A Response to AOMin.org

Hello everyone and welcome back to Deeper Waters where we are diving into the ocean of truth. Tonight, I’m going to respond to what was recently stated at AOMin.org on the question of Licona’s inerrancy. As I’ve stated, I am the son-in-law of Licona, but I try to be as objective as I can. The fact that at this point I cannot say with certainty that I agree with Licona’s position should show that some. I do not however in anyway agree with the contention of Geisler and others that Licona is violating inerrancy.

To his credit, looking at the source that Jamin Hubner points to to indicate James White’s thought, White does not attribute the argument directly to Licona of “Well this is just in one gospel.” Indeed, if that was Licona’s only reason for thinking the text is not historical, we would be having some issues.

Also, the reason that Licona is taking the position he has is not because he doubts the power of God. This is especially evident in his debate with Stephen Patterson where he talks about how he had a friend who was miraculously healed and he definitely attributes that to God. (It’s a fascinating story to read or hear about. I highly recommend you do so.)

The sad reality is that most people will not read Licona’s book to know his arguments. Again, to his credit, White does not use these arguments directly on Licona, but Hubner seems to think that they apply. Now it could be that Licona is entirely wrong in his position, but it is certainly the case that Hubner is entirely wrong on why Licona takes the position that he takes.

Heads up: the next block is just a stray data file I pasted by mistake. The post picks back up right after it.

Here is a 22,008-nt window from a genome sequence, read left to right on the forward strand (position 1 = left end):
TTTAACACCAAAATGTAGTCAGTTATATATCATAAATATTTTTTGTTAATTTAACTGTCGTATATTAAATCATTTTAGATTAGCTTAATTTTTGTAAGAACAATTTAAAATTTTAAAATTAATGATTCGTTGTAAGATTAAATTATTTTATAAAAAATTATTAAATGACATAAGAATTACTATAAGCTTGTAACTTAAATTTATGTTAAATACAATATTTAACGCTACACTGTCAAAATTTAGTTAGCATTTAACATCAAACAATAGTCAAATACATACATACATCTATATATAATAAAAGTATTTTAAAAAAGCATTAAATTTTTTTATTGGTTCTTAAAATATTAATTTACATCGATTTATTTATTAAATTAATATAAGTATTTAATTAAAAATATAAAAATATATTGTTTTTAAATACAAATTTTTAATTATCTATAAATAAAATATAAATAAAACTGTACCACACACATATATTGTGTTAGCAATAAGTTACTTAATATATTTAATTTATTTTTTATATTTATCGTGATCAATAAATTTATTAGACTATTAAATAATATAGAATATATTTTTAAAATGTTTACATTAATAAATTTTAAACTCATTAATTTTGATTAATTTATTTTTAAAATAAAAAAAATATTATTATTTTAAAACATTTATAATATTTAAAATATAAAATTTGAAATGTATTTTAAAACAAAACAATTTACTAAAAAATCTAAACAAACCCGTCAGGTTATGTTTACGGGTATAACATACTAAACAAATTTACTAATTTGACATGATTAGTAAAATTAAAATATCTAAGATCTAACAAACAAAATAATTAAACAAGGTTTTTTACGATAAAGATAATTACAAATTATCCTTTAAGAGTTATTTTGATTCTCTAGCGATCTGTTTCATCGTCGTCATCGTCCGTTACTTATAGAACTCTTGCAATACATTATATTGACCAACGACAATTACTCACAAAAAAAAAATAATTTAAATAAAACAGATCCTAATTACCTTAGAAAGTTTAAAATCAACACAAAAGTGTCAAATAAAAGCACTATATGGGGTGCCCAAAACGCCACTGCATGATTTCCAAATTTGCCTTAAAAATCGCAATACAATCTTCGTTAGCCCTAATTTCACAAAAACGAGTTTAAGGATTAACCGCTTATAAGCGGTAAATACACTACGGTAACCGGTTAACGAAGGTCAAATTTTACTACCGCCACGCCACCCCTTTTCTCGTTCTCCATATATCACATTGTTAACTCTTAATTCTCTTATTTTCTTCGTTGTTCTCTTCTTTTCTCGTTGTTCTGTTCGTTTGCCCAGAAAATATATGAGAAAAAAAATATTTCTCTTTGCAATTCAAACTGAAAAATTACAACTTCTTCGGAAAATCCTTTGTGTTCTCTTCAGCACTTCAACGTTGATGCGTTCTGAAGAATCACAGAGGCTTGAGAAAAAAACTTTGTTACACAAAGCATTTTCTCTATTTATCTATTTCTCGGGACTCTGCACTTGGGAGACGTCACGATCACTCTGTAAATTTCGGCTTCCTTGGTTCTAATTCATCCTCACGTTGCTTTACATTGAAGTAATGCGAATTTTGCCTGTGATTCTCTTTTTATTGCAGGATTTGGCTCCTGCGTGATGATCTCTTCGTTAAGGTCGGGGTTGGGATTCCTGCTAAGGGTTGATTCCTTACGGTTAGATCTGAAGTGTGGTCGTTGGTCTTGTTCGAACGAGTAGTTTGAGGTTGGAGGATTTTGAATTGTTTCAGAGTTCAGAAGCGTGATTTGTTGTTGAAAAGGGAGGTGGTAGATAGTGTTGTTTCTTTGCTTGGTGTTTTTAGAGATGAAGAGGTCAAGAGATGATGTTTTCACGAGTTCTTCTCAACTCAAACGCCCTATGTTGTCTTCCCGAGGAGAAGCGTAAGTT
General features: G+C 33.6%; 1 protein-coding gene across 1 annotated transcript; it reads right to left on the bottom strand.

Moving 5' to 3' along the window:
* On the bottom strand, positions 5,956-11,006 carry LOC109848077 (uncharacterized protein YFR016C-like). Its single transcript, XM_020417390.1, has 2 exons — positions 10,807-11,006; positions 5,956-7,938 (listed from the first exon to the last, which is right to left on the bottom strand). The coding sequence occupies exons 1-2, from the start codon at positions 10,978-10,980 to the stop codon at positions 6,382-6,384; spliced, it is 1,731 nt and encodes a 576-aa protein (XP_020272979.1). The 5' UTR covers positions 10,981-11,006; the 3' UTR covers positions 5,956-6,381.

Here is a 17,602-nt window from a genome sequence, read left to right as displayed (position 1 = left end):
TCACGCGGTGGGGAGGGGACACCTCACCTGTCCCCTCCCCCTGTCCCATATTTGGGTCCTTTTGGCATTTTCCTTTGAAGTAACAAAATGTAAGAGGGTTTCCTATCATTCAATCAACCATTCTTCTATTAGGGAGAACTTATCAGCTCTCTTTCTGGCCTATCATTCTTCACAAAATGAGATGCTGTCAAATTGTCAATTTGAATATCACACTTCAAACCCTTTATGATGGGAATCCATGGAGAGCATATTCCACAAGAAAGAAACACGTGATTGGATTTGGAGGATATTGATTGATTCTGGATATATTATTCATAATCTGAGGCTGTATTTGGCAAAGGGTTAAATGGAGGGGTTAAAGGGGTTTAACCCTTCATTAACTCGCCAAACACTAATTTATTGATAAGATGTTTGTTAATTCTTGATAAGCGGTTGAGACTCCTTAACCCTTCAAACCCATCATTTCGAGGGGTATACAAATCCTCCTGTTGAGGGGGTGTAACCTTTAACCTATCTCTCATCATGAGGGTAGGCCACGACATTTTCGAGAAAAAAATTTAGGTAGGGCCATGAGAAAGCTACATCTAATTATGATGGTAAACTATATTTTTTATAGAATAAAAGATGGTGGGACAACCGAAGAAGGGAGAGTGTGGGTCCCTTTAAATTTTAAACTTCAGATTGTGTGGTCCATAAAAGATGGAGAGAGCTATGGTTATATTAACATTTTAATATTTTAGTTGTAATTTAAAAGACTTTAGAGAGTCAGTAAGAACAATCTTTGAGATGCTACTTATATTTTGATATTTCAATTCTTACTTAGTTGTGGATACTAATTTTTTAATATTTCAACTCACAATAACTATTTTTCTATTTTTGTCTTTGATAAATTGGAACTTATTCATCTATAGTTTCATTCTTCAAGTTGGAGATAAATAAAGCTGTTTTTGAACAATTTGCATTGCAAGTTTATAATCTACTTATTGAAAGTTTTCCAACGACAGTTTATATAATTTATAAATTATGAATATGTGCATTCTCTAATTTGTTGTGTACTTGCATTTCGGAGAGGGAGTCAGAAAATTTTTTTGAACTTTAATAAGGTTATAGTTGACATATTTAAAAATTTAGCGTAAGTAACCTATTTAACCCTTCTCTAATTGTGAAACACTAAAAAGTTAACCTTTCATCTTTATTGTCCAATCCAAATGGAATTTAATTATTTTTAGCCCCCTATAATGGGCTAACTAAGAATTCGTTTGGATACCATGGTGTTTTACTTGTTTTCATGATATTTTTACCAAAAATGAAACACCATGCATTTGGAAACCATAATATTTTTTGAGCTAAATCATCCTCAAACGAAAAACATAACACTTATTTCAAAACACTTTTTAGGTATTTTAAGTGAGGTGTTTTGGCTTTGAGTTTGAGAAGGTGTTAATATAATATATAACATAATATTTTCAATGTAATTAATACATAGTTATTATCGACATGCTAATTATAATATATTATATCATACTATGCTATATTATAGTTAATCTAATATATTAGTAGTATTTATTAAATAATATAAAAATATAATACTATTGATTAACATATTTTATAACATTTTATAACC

Licona’s reasons for thinking this come from his reading of Greco-Roman biographies. Keep in mind that this is someone taking the time to read the biographies that are of the same genre as that of the gospels in an attempt to better understand the gospels. This is someone who really wants to know the writing of the time.

This is in no way a concession to liberalism. Were it so, Licona would be giving the arguments such as one gospel recording it or the problems of miracles. He is not. Instead, he is saying that he has read numerous such accounts in the deaths of great kings in the Greco-Roman world.

At that is a question for his accusers. Were you to read such an account, would you conclude that the historian was ignorant? This was not just in secular historians as well. Josephus records a number of strange signs and wonders. Does he intend all of them to be literal? Did all such Roman historians?

Well if the account is not historical, why state it?

You know, isn’t it about time someone asked that question?

From my understanding, what Licona is saying is that these events not only were written as apocalyptic descriptions of the death of a great king, but also to show in such imagery what the effects were of the death of Christ. The temple being torn would show that the barrier that allowed entrance into the Holy of Holies had been torn and now all could freely enter the presence of YHWH. The darkness and earthquake would both be seen as a symbol of judgment. What about the resurrection?

It’s noteworthy that the text says the people entered the city after Christ’s resurrection. The idea would be that since Christ was raised, saints would be raised as well.